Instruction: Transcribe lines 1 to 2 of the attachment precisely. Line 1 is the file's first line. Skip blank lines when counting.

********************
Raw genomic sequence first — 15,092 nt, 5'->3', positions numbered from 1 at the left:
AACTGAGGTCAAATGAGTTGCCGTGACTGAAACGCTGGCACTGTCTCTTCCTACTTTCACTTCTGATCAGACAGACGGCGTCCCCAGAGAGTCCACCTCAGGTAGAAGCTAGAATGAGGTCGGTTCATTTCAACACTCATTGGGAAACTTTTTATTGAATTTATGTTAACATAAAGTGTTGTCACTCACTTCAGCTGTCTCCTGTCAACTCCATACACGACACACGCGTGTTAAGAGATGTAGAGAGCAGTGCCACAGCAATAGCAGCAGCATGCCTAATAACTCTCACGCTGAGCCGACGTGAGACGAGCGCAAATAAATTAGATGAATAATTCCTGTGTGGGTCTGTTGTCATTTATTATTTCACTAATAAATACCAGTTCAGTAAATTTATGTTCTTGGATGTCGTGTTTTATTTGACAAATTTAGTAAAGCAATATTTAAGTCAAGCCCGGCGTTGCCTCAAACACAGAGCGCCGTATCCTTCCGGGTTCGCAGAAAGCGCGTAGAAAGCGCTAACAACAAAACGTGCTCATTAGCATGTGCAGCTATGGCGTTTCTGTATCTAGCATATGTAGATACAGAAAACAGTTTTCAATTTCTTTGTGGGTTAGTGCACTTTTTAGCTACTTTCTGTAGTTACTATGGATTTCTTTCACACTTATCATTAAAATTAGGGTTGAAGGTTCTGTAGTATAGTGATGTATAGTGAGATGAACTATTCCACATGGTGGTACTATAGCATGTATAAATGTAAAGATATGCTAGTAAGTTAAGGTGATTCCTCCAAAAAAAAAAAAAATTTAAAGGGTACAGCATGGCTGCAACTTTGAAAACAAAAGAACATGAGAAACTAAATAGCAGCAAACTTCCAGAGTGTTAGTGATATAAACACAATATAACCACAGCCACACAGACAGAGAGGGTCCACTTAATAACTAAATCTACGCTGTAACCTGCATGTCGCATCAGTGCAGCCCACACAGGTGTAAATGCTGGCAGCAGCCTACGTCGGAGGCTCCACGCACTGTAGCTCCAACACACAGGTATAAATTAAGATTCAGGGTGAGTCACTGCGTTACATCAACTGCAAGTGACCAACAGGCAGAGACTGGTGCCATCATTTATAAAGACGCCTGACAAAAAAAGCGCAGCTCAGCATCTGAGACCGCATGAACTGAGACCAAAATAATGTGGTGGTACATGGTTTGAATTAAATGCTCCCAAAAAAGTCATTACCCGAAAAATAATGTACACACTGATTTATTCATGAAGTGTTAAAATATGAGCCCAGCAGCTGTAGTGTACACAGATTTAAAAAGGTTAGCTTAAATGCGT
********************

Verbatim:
Raw genomic sequence first — 15,092 nt, 5'->3', positions numbered from 1 at the left:
AACTGAGGTCAAATGAGTTGCCGTGACTGAAACGCTGGCACTGTCTCTTCCTACTTTCACTTCTGATCAGACAGACGGCGTCCCCAGAGAGTCCACCTCAGGTAGAAGCTAGAATGAGGTCGGTTCATTTCAACACTCATTGGGAAACTTTTTATTGAATTTATGTTAACATAAAGTGTTGTCACTCACTTCAGCTGTCTCCTGTCAACTCCATACACGACACACGCGTGTTAAGAGATGTAGAGAGCAGTGCCACAGCAATAGCAGCAGCATGCCTAATAACTCTCACGCTGAGCCGACGTGAGACGAGCGCAAATAAATTAGATGAATAATTCCTGTGTGGGTCTGTTGTCATTTATTATTTCACTAATAAATACCAGTTCAGTAAATTTATGTTCTTGGATGTCGTGTTTTATTTGACAAATTTAGTAAAGCAATATTTAAGTCAAGCCCGGCGTTGCCTCAAACACAGAGCGCCGTATCCTTCCGGGTTCGCAGAAAGCGCGTAGAAAGCGCTAACAACAAAACGTGCTCATTAGCATGTGCAGCTATGGCGTTTCTGTATCTAGCATATGTAGATACAGAAAACAGTTTTCAATTTCTTTGTGGGTTAGTGCACTTTTTAGCTACTTTCTGTAGTTACTATGGATTTCTTTCACACTTATCATTAAAATTAGGGTTGAAGGTTCTGTAGTATAGTGATGTATAGTGAGATGAACTATTCCACATGGTGGTACTATAGCATGTATAAATGTAAAGATATGCTAGTAAGTTAAGGTGATTCCTCCAAAAAAAAAAAAAATTTAAAGGGTACAGCATGGCTGCAACTTTGAAAACAAAAGAACATGAGAAACTAAATAGCAGCAAACTTCCAGAGTGTTAGTGATATAAACACAATATAACCACAGCCACACAGACAGAGAGGGTCCACTTAATAACTAAATCTACGCTGTAACCTGCATGTCGCATCAGTGCAGCCCACACAGGTGTAAATGCTGGCAGCAGCCTACGTCGGAGGCTCCACGCACTGTAGCTCCAACACACAGGTATAAATTAAGATTCAGGGTGAGTCACTGCGTTACATCAACTGCAAGTGACCAACAGGCAGAGACTGGTGCCATCATTTATAAAGACGCCTGACAAAAAAAGCGCAGCTCAGCATCTGAGACCGCATGAACTGAGACCAAAATAATGTGGTGGTACATGGTTTGAATTAAATGCTCCCAAAAAAGTCATTACCCGAAAAATAATGTACACACTGATTTATTCATGAAGTGTTAAAATATGAGCCCAGCAGCTGTAGTGTACACAGATTTAAAAAGGTTAGCTTAAATGCGT